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Some beginning birders seem to think that real birdwatching occurs only in state parks or national parks or at well known birding hotspots. But the truth is, birdwatching can done wherever you are.

If you live in a city and are glancing out your front window, you may not see many birds. But start keeping track of which species you see from that window and you could be pleasantly surprised at the variety of bird life in your own neighborhood.

I know of one birder whose apartment is on the fifth floor of a building which faces a city park. He has a pair of binoculars hanging on a hook beside the window and a copy of the local bird checklist taped to the wall beside the binoculars. So far, he has recorded over 130 bird species in the park, just by looking out that window.

If you live in an older part of town which has mature trees and lots of bushes and landscaping in people’s yards, early morning walks in the spring and summer will reveal plenty of birdlife. If your neighborhood has back alleyways, so much the better; vegetation and tree growth along alleys resembles natural habitat more than front streets and as a result, back alleys are good places for birdwatching.

Any small parks or green spaces near your workplace will also you afford an opportunity to do a little birdwatching during lunch time.

I know of another birder who keeps a pair of binoculars close at hand while he is at work. This guy works for the regional railway company, loading rail cars at the switching yards. His binoculars sit on the instrument panel of his fork lift and from that vantage point, he keeps the local birding community apprised of what the Peregrine Falcon, who is nesting on the neighboring cement plant, is up to. He also keeps a supply of survey flags handy so he can mark detours around the flat gravel areas where several pairs of Killdeers nest each summer. His co-workers, big burly working men, like to keep tabs on how “their babies” are doing.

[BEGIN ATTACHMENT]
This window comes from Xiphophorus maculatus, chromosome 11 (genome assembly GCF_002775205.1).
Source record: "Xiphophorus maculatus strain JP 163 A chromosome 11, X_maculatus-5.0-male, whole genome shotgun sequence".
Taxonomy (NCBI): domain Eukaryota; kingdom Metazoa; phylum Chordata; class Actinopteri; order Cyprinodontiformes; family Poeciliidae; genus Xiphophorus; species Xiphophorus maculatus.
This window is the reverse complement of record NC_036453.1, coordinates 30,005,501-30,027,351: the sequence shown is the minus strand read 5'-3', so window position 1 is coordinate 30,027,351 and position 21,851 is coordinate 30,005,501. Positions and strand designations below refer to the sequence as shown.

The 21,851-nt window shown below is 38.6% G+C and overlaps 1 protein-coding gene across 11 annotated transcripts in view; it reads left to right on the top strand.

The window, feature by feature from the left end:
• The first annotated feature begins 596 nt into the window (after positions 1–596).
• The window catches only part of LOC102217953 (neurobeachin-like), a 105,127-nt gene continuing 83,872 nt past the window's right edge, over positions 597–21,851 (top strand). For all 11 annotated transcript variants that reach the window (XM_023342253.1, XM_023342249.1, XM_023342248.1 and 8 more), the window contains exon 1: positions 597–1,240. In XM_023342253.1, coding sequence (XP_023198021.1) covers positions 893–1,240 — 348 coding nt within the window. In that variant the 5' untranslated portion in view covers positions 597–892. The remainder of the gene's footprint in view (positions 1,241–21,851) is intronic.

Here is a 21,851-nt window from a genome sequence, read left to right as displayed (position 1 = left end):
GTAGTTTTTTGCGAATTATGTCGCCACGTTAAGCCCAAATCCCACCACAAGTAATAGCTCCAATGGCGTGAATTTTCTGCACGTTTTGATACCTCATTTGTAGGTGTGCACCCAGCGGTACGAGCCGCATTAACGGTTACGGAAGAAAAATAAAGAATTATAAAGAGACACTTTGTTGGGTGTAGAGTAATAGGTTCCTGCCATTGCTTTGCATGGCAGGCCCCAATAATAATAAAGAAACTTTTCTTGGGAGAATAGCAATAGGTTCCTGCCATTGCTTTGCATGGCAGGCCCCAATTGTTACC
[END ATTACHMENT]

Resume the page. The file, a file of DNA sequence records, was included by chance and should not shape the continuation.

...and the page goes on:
There are many other places near home where you can easily do some good birdwatching. Playgrounds will keep the kids happy while parents can keep an eye on both them and the birds who will use the playground trees.

Parks are an obvious choice for birding. Less obvious are the industrial areas. They may seem to be unlikely places for birds but there are often many small green areas amongst the warehouses and factories which are used by numerous species. Railroad and electrical tower right-of-ways (ROW’s) which go through industrial areas can be very good places for birdwatching as they will often have lots of natural habitat and occasionally even small wetlands.

(Important note: just be sure that the ROW is wide enough for you to walk along it in safety, especially if it contains train tracks. In some jurisdictions it is illegal to walk in railroad ROW’s.)

An often overlooked spot for birding are golf courses. Most golf courses will not give you access unless you are a paying player, but you can always bird along the access road or the edges of the course, where there is usually a wide buffer of natural habitat. Of course, you can always slip a pair of small binoculars into a pocket of your golf bag and kill two birds with one stone (so to speak).

Once you start looking for opportunities to add a little birding to your regular routine, you could well find more good places than you thought possible. An added benefit is that, because it is such a soothing hobby, incorporating a few minutes of birding as part of your regular routine may result in your day being much more relaxing.

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